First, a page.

Instead of off-the-shelf chipsets from ESS Technology or AKM, inside the Tambaqui you’ll find a purpose-built, two-board FPGA solution that met Mola2’s exacting performance targets. The first printed circuit board (PCB) has discrete input paths for PCM and DSD signals, each of which feeds a sixth-order Chebyshev polynomial interpolator, upsampling the signal to 32-bit/3.125MHz before the signal is bifurcated and converted to a noise-shaped pulse-width-modulation signal. That PWM signal is then run through a pair of monaural, 32-stage DAC chips that convert it to analog just before reaching the Tambaqui’s balanced outputs. Volume control is managed in the digital domain using dithering, which “converts quantization distortion into pure, constant low-level noise.” Finally, I was told that the Tambaqui’s headphone amplifier is “a fairly straightforward IC amplifier implementation with the only added twist that the RFI filter at the output is placed inside the feedback loop.” Mola2 notes that this ensures more consistent performance, regardless of the headphones or interconnects plugged into the Tambaqui.
The design goal for this DAC was simple: class-leading performance by not one but every metric. The Tambaqui isn’t only a queen of high signal/noise ratio, low distortion, or low jitter, nor does it merely offer a dizzying choice of digital filters. Accordingly, its specifications are impressive: signal/noise of 130dB (Mola2 doesn’t specify the weighting), unmeasurably low THD and IMD (they estimate a noise floor of -140dB), jitter of <300fs from 1kHz to 10kHz, and of <1ps from 10kHz up. The Tambaqui supports PCM signals of resolutions up to 24/192 through all of its inputs. PCM up to 32/384 and DSD to 64/128/256 are accepted only by its USB and network inputs.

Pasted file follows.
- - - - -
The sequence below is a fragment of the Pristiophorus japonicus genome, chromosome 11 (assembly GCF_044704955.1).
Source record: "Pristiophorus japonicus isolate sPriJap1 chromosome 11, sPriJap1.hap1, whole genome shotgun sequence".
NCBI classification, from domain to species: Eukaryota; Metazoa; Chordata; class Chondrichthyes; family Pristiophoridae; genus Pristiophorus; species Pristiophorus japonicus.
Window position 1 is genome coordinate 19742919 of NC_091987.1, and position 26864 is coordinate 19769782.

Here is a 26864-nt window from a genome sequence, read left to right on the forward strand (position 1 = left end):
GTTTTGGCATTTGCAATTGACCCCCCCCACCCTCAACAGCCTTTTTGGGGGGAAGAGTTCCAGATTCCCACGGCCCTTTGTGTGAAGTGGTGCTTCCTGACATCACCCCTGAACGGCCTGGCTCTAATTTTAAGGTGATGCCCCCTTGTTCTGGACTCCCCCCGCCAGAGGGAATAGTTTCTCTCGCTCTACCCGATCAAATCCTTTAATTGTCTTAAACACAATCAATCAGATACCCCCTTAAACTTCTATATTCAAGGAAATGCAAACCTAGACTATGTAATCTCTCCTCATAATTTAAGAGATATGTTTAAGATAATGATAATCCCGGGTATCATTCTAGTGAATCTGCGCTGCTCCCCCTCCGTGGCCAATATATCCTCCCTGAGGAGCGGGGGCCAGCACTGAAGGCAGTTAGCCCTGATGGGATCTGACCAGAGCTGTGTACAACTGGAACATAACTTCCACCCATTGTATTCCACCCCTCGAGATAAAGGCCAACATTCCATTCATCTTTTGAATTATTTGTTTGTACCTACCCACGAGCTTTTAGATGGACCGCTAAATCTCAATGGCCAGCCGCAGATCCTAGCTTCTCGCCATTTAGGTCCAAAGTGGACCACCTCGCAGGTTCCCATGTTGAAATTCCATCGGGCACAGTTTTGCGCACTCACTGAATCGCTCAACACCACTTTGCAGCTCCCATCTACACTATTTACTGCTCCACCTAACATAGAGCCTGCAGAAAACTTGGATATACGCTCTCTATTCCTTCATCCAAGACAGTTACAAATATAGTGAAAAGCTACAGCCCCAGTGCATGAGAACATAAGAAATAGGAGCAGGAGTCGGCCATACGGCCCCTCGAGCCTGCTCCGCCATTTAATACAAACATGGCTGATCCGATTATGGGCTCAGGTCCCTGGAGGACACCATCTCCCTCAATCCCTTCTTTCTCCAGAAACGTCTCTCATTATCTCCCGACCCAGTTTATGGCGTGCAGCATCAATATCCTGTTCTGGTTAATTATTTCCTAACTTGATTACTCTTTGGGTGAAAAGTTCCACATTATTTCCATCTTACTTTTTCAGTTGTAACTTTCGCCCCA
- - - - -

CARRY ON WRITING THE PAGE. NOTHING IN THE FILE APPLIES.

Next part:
Mola2’s design of the Tambaqui is elegant in its simplicity. There are no choices of digital filters -- the Tambaqui’s FIR filter is claimed to minimize pre-ringing and produce moderately slow post-ringing -- and upsampling is consistent across all inputs and signal types. Just select the Tambaqui’s output voltage, adjust the balance if your system is wonky or your hearing asymmetrical, and play. Also refreshing is that Mola2 doesn’t make multiple lines of products that meet the price points higher-end dealers might want to see. Like the Kaluga monoblocks, Makua preamp, and Kula integrated, the Tambaqui is Mola2’s best effort in its category of product, full stop. Why make something cheaper if it won’t sound as good? Why offer something more expensive if it won’t sound any better? I have a lot of respect for this philosophy.
The Tambaqui arrived while I was in the middle of a marathon research session for my day job. I quickly plopped it on my work desk, hooked up a Chromecast Audio device via the Mola Mola’s TosLink input, and began streaming Tidal HiFi. Headphones were a wired pair of AKG K371-BTs designed to match the curve devised by Harman International. As I work, I usually play trance, dance, and electronica -- I can be pretty Eurotrash -- and the Tambaqui sounded fantastic with that garbage: überclean, consummate control, expansive. But Benchmark’s DAC3 HGC ($2199) and Mytek Digital’s Brooklyn DAC+ ($2195), each of which has a built-in headphone amp, do just as well in these regards -- audiophiles who own those models shouldn’t expect a sea change in sound quality by jumping up to the Tambaqui. The one thing I heard from the Tambaqui that I didn’t from those other DACs was utter ease and naturalness of sound.